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CS101

CS101

CS101

CS101, Fall 2013

Introduction to Programming

Lecture #1

CS101 Welcome to CS101!

CS101

CS101 Welcome to CS101!

Welcome to CS101!

CS101:

11 sections; 7 lecturers

6 lead TAs; 33 helper TAs

Each section has one 3-hour lab per week. This is the most important part of the course!

Two sections together have a lecture once a week:

Sections A and B: Mondays by Jongmoon Baik;

Section C: Mondays by In-Young Ko;

Sections E and F: Wednesdays by Jinah Park;

Sections G and H: Wednesdays by Sue B. Moon;

Sections I and J: Fridays by Geehyuk Lee;

Section K: Fridays by Sukyoung Ryu;

Section M: Fridays by Taisook Han.

You must regularly check the course announcements on

http://cs101.kaist.ac.kr

CS101 Grading

CS101

CS101 Grading

Grading

Practice points:

100 points for lecture attendance;

100 points for lab work;

200 points for homework.

Students need to collect at least 320 practice points.

Theory points:

100 points for midterm exam;

100 points for final exam.

The grade is determined by the theory points only. The practice points over 320 are ONLY qualification for grading.

CS101 Credit Transfer

CS101

CS101 Credit Transfer

Credit Transfer

Only by pass exam

No credit transfer possible from other universities

Pass Exam

Registration: 2013.9.2. – 9.4.

When: 2013.9.9.(Monday) 8pm–11pm

Where: Creative Learning Building Rm. # 308

Language: Python

Pass if above B-

CS101 Section Change/New Registration

CS101

CS101 Section Change/New Registration

Section Change/New Registration

Freshmen

No section change is allowed.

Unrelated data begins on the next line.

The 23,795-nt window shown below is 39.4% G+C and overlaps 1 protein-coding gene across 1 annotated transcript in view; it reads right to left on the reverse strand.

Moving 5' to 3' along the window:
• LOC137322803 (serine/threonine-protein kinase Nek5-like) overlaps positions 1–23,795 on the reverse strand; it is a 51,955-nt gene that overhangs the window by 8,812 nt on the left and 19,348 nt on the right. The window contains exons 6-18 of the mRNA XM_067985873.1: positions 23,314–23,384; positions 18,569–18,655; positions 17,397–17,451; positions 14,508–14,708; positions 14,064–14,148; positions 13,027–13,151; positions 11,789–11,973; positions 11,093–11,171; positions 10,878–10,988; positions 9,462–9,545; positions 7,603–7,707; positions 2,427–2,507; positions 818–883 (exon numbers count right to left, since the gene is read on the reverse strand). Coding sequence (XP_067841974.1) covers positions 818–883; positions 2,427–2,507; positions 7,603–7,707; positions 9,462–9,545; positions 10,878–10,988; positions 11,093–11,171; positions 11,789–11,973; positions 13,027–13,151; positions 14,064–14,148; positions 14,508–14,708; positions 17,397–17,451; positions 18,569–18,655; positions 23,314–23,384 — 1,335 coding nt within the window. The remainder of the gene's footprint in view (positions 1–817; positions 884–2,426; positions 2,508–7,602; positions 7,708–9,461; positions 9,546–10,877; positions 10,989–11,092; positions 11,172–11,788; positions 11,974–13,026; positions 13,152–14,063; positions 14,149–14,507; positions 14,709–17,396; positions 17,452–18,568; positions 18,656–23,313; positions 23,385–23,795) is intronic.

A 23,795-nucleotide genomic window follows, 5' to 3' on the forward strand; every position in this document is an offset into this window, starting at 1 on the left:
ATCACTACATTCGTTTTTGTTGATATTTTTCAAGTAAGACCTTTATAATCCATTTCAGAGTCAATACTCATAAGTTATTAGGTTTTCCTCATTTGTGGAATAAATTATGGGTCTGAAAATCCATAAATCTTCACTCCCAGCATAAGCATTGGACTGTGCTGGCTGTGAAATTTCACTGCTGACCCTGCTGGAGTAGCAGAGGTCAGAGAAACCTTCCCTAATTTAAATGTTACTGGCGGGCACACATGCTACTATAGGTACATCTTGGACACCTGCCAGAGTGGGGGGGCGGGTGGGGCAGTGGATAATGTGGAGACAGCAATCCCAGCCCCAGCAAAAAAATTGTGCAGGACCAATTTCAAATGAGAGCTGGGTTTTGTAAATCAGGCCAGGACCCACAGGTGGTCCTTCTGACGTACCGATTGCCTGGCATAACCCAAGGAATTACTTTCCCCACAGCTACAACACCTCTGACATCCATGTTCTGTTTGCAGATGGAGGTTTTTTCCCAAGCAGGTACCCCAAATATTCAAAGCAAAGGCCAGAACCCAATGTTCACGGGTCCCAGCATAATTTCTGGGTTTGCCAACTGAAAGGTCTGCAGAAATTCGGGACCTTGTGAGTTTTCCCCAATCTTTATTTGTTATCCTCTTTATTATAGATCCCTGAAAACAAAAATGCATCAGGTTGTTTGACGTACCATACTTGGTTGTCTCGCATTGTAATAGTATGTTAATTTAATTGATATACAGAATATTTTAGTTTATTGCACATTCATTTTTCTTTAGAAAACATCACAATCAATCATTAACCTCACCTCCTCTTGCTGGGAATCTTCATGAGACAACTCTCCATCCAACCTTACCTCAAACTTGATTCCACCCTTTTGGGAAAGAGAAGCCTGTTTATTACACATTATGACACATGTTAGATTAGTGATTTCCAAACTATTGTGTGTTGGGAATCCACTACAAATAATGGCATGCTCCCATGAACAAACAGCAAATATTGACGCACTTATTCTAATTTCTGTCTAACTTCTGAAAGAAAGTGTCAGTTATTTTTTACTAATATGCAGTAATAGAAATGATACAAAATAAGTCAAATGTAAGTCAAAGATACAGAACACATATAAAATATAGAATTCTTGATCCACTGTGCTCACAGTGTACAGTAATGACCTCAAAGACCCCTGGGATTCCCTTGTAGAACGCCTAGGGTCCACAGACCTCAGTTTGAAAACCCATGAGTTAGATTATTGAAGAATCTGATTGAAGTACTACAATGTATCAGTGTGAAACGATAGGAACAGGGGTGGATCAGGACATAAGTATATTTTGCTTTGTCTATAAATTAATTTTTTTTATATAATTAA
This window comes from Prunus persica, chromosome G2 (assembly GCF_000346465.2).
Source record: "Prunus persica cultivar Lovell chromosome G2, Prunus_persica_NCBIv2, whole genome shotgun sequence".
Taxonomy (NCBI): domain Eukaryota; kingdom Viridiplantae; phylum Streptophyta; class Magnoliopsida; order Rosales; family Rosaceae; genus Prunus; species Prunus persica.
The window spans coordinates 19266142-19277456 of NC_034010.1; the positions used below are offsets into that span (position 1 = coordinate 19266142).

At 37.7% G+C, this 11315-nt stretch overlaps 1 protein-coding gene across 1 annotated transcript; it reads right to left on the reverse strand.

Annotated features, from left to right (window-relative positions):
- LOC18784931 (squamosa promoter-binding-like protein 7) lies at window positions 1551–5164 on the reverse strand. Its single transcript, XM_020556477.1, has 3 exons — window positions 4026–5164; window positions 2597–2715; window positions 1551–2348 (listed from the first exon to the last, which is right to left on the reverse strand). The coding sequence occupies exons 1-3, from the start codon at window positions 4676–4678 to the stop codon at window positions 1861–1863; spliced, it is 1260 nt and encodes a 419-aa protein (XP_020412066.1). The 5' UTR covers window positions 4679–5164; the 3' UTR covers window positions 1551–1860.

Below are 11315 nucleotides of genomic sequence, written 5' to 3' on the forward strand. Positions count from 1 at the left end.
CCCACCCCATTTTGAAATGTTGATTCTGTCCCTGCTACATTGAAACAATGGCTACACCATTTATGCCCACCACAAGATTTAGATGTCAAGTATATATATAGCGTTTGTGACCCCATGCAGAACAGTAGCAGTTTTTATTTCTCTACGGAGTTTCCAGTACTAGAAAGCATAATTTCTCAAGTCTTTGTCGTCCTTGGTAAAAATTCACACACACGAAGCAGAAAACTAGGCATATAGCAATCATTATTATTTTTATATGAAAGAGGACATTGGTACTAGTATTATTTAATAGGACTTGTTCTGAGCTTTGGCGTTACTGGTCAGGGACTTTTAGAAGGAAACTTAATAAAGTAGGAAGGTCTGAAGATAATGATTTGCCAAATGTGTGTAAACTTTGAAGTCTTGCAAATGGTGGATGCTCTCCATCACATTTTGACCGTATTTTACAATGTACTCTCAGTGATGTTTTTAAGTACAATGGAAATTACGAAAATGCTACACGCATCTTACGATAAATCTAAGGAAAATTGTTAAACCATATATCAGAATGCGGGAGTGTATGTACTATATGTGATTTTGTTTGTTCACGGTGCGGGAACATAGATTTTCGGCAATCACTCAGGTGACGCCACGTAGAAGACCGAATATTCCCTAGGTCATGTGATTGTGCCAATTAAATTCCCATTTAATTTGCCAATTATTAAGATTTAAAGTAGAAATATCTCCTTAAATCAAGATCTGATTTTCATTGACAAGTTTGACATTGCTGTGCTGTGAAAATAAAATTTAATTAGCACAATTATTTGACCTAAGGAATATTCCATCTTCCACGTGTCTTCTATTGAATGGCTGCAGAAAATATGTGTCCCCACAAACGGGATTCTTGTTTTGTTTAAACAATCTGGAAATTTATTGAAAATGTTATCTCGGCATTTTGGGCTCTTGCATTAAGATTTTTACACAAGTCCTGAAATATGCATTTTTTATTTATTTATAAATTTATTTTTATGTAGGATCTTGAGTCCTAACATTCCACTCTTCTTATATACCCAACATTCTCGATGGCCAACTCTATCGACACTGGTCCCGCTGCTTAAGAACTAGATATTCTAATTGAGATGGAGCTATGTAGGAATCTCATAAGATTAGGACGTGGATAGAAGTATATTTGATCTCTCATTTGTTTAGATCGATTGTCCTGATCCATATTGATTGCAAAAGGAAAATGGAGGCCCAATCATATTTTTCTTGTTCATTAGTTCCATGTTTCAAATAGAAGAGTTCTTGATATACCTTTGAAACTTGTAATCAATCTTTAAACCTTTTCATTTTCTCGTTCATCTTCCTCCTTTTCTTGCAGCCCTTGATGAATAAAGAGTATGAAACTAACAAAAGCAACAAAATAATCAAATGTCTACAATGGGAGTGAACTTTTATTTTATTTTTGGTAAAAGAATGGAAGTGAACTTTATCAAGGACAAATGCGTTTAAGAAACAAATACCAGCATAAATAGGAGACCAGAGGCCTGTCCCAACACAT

New Registration

Through online: Portal

First Come First Served

Class size is limited to 40 to 45 students.

2013.9.2. – 9.13.

CS101 Attendance

CS101

CS101 Attendance

Attendance

No attendance check in the first lecture.

When you come to the 2nd lecture Pick a seat and it will be your seat for the rest of the semester

CS101 Honesty policy

CS101

CS101 Honesty policy

Honesty policy

Cheating is strongly forbidden. Cheating on homework or exams will give an F.

CS101 Course material

CS101

CS101 Course material

Course material

All course related materials will be made available on the course website.

Lecture slides and example code

Lecture notes on robot programming and photo processing

Lab material

http://cs101.kaist.ac.kr/

Main reference

material • http://cs101.kaist.ac.kr/ Main reference Practical Programming: An Introduction to Computer Science

Practical Programming: An Introduction to Computer Science Using Python by Jennifer Campbell, Paul Gries, Jason Montojo, and Greg Wilson. Pragmatic Programmers, 2009.

CS101 Python

CS101

CS101 Python

Python

This course is about programming and computational thinking, not about learning a programming language.

Python is a programming language that is easy to learn and very powerful.

Used in many universities for introductory courses.

Main language used for web programming at Google.

Widely used in scientific computation, for instance at

NASA, by mathematicians and physicists.

Available on embedded platforms, for instance Nokia mobile phones.

Large portions of games (such as Civilization IV) are written in Python.

Once you learnt programming in one language, it is relatively easy to learn another language, such as C++ or Java.

CS101 Why are you here?

CS101

CS101 Why are you here?

Why are you here?

Every scientist and engineer must know some programming. It is part of basic education, like calculus, linear algebra, introductory physics and chemistry, or English.

Alan Perlis 1961

Computer science is not computer programming. We teach programming to teach computational thinking:

Solving problems (with a computer).